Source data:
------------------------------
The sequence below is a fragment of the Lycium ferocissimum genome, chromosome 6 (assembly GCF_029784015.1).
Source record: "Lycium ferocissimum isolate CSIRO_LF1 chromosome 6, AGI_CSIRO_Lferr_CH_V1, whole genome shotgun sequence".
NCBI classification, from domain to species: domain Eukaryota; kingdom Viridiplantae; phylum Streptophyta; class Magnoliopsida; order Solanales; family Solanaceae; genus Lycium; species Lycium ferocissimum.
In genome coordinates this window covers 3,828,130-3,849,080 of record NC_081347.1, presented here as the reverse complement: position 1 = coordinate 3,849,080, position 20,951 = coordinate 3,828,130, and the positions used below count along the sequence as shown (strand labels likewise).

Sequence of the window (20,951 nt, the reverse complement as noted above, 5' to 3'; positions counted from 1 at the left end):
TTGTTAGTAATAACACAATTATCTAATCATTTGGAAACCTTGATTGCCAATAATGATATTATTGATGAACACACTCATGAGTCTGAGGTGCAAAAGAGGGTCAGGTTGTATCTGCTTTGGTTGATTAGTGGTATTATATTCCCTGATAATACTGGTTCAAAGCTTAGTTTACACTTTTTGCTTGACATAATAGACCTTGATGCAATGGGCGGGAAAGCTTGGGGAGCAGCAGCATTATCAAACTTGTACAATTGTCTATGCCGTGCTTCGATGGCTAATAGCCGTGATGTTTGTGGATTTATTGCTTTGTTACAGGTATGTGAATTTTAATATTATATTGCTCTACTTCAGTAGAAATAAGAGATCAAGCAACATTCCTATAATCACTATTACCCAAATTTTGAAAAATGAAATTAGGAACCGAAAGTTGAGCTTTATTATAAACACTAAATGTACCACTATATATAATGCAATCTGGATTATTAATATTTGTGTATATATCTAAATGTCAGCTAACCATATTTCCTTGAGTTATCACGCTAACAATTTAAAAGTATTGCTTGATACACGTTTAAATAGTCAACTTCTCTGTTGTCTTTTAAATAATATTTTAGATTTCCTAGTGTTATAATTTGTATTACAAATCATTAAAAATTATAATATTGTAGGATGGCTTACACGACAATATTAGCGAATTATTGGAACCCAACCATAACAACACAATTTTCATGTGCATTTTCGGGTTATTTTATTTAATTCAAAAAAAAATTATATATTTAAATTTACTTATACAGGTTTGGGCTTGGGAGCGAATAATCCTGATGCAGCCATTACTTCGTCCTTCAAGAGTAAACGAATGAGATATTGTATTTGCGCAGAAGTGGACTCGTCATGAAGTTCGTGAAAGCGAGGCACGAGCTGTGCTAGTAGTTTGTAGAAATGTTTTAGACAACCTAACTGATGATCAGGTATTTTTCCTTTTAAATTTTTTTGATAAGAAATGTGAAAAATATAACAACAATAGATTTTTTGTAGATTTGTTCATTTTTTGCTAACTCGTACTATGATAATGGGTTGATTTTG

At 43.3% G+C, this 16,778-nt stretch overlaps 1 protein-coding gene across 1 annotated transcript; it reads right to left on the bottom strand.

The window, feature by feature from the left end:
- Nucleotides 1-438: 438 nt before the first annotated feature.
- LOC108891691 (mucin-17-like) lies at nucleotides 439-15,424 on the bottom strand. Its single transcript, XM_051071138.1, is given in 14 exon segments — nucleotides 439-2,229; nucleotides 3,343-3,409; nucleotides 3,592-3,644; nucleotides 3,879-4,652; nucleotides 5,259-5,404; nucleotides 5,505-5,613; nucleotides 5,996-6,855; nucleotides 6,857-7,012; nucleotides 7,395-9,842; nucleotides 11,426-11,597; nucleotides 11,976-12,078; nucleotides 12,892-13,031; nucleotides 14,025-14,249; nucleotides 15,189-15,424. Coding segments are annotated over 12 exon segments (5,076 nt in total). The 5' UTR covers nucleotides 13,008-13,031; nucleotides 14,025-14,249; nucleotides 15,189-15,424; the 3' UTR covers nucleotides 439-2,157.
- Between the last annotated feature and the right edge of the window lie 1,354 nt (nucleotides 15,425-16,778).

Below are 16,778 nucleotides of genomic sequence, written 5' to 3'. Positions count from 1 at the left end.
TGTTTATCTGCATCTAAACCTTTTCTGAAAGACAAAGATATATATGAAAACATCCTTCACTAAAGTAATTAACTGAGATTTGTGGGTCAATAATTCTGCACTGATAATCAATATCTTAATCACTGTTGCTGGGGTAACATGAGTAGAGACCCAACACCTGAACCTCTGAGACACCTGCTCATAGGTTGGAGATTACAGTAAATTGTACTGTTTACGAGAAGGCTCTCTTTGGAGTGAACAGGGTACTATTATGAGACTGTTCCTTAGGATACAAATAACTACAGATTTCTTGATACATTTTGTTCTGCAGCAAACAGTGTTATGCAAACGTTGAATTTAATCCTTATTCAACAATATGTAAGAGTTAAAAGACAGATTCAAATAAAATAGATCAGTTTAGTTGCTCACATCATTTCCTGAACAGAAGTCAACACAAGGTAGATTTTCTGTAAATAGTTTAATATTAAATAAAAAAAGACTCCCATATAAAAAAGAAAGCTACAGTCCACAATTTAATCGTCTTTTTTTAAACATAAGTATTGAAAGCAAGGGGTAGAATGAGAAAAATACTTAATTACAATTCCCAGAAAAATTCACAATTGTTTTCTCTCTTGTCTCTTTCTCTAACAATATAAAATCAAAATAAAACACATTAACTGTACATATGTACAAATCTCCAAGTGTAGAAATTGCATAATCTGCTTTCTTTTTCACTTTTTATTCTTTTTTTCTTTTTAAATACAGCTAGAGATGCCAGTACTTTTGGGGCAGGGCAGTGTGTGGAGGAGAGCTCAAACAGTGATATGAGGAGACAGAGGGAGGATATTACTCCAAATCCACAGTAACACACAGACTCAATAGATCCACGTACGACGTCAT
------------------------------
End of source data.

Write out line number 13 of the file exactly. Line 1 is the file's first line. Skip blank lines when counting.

TGTTTATCTGCATCTAAACCTTTTCTGAAAGACAAAGATATATATGAAAACATCCTTCACTAAAGTAATTAACTGAGATTTGTGGGTCAATAATTCTGCACTGATAATCAATATCTTAATCACTGTTGCTGGGGTAACATGAGTAGAGACCCAACACCTGAACCTCTGAGACACCTGCTCATAGGTTGGAGATTACAGTAAATTGTACTGTTTACGAGAAGGCTCTCTTTGGAGTGAACAGGGTACTATTATGAGACTGTTCCTTAGGATACAAATAACTACAGATTTCTTGATACATTTTGTTCTGCAGCAAACAGTGTTATGCAAACGTTGAATTTAATCCTTATTCAACAATATGTAAGAGTTAAAAGACAGATTCAAATAAAATAGATCAGTTTAGTTGCTCACATCATTTCCTGAACAGAAGTCAACACAAGGTAGATTTTCTGTAAATAGTTTAATATTAAATAAAAAAAGACTCCCATATAAAAAAGAAAGCTACAGTCCACAATTTAATCGTCTTTTTTTAAACATAAGTATTGAAAGCAAGGGGTAGAATGAGAAAAATACTTAATTACAATTCCCAGAAAAATTCACAATTGTTTTCTCTCTTGTCTCTTTCTCTAACAATATAAAATCAAAATAAAACACATTAACTGTACATATGTACAAATCTCCAAGTGTAGAAATTGCATAATCTGCTTTCTTTTTCACTTTTTATTCTTTTTTTCTTTTTAAATACAGCTAGAGATGCCAGTACTTTTGGGGCAGGGCAGTGTGTGGAGGAGAGCTCAAACAGTGATATGAGGAGACAGAGGGAGGATATTACTCCAAATCCACAGTAACACACAGACTCAATAGATCCACGTACGACGTCAT